Capital gains and dividend tax rates for those earning over $1 million per year would also be increased from the current 23.8 percent to 39.6 percent, with an effective rate of 43.4 percent when the Medicare surcharge is added.

For those earning more than $1 million in high-tax states, the total rate will be even higher given the combined federal and state tax capital gains. In New York it could be as high as 52.22 percent and for Californians it could be 56.7 percent.

Biden has still vowed that no one earning under $400,000 a year will pay more taxes under his administration.  

Analysis of Biden's tax plans during his 2020 campaign from The Tax Foundation suggested his plans would raise $3.3 trillion over the next decade.

The remaining funding will have to come from sources that are yet to be announced, through cutting spending elsewhere, or added to the national debt.

Republicans slam Biden's speech as a 'boring, socialist dream' 

Republicans widely panned the speech on Wednesday as 'boring' and a list of 'socialist dreams'. 

GOP Senator Tim Scott said in his party's rebuttal that the president was 'pulling the country apart' instead of promoting unity, that his remarks were 'full of empty platitudes', and belittled the new president's initial priorities - aimed at combating the deadly virus and spurring the economy - as wasteful expansions of big government.

'We should be expanding options and opportunities for all families,' said Scott, who preached a message of optimism while remaining a loyal supporter of former President Donald Trump, 'not throwing money at certain issues because Democrats think they know best.'

Citing the partisan battle over Biden's $1.9 trillion COVID-19 relief bill, which Congress approved over unanimous GOP opposition, Scott said: 'We need policies and progress that bring us closer together. But three months in, the actions of the president and his party are pulling us further apart.' 

South Carolina Republican Sen. Tim Scott delivered his party's response to President Joe Biden's first address before Congress

South Carolina Republican Sen. Tim Scott delivered his party's response to President Joe Biden's first address before Congress

Biden's address came three months into a presidency that's seen Republicans repeatedly accuse him of abandoning his campaign pledge to seek bipartisan compromises. While Biden cited a rosy roster of accomplishments and goals in his own speech - 'America is on the move again,' he said - Scott said it was Republicans who had bolstered the economy and began to tame the pandemic.

'This should be a joyful springtime for our nation,' said Scott, citing the Trump administration's role in helping spur vaccine development and beginning a revival of the staggered economy. 'This administration inherited a tide that had already turned. The coronavirus is on the run!'

The address also came as Scott, a 10-year veteran of Congress who usually keeps a low profile, has found a spotlight leading his party in a bipartisan effort to overhaul police procedures. That drive was prompted by last May's slaying of George Floyd, a Black man, and energized anew by this month's conviction of a white former Minneapolis police officer for the killing.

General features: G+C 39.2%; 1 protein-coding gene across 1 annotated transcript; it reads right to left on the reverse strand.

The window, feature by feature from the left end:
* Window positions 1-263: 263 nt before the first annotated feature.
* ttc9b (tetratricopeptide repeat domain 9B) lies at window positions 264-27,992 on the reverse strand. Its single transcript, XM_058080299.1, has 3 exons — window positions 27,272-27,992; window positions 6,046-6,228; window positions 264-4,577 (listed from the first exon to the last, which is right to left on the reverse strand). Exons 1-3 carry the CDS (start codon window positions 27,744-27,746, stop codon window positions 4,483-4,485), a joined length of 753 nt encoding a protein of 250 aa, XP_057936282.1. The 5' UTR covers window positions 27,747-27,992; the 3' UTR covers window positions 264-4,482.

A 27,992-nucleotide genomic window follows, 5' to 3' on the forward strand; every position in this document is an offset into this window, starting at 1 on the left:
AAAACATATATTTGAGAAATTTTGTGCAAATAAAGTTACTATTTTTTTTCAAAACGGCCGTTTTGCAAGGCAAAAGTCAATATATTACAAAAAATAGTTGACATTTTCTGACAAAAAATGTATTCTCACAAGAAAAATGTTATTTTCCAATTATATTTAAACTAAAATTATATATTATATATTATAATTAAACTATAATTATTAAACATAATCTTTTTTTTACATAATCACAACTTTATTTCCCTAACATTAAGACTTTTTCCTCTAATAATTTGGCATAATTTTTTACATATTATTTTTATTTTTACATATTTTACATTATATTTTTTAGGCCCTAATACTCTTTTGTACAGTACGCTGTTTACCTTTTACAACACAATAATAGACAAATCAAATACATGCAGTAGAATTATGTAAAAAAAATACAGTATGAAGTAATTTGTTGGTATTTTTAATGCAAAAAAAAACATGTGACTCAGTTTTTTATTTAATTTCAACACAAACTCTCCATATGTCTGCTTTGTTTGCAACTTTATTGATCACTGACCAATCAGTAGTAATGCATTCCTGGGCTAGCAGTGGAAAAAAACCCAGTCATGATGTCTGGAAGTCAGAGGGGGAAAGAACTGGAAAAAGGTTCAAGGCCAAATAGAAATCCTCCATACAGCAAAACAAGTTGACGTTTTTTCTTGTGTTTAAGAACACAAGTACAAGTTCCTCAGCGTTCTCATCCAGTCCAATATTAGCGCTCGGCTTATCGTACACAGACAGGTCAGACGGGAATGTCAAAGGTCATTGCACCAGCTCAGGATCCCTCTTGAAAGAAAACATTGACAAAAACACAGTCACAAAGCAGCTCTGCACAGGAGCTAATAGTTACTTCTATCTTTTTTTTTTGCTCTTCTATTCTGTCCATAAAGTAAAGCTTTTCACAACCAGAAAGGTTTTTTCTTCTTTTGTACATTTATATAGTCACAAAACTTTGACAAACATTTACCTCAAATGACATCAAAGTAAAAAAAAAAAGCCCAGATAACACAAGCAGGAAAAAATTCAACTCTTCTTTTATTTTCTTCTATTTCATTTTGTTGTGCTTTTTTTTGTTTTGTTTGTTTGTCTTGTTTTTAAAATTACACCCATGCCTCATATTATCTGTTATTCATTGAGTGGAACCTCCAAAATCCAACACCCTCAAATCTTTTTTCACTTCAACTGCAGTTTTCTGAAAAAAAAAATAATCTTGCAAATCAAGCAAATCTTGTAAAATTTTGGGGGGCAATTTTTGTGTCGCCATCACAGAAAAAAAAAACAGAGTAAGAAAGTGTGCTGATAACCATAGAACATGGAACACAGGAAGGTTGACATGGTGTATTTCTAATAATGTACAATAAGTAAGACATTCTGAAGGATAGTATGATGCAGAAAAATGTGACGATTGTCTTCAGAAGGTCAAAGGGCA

'I'm still working. I'm still hopeful,' he said of the talks.

Scott criticized many school systems' decisions to halt or limit in-person classes during the pandemic as a safety measure. Those closures, which were recommended by public health officials, have drawn fire from Republicans as an overreaction and become part of the GOP's culture war with Democrats.

'Locking vulnerable kids out of the classroom is locking adults out of their future,' Scott said.

Scott cited low unemployment rates for minorities before the pandemic struck last year, calling it 'the most inclusive economy in my lifetime.' And he praised GOP efforts including tax breaks to encourage business investments in low-income communities.

'Our best future won't come from Washington schemes or socialist dreams,' he said, echoing the GOP's oft-repeated theme that Democrats are pushing far-left plans. 'It will come from you - the American people.'

Scott has long embraced themes of opportunity and a cheerful optimism that were conservative calling cards during the Reagan era. He retold the story of a grandfather who left grade school to pick cotton and led a lifetime of illiteracy, his own childhood living in a single bedroom with his single mother and brother and nearly failing out of high school.

Scott said his family went 'from cotton to Congress in one lifetime. So I am more than hopeful - I am confident - that our finest hour is yet to come.'

Those messages could make Scott a positive messenger for the GOP in what could otherwise be a divisive 2022 election campaign, when the party has high hopes of winning control of the House and perhaps the Senate. Scott is strongly favored to be reelected next year.

Over the years, Scott at times called out Trump in measured tones over some of his racially offensive broadsides. Yet he's remained a strong supporter of the former president and opposed Trump's removal from office after the House impeached him for inciting the Jan. 6 attack on the Capitol. 

1 comment:

  1. Just pretend its military spending and aid for Israel and they will fall all over themselves to vote "yes"!

    ReplyDelete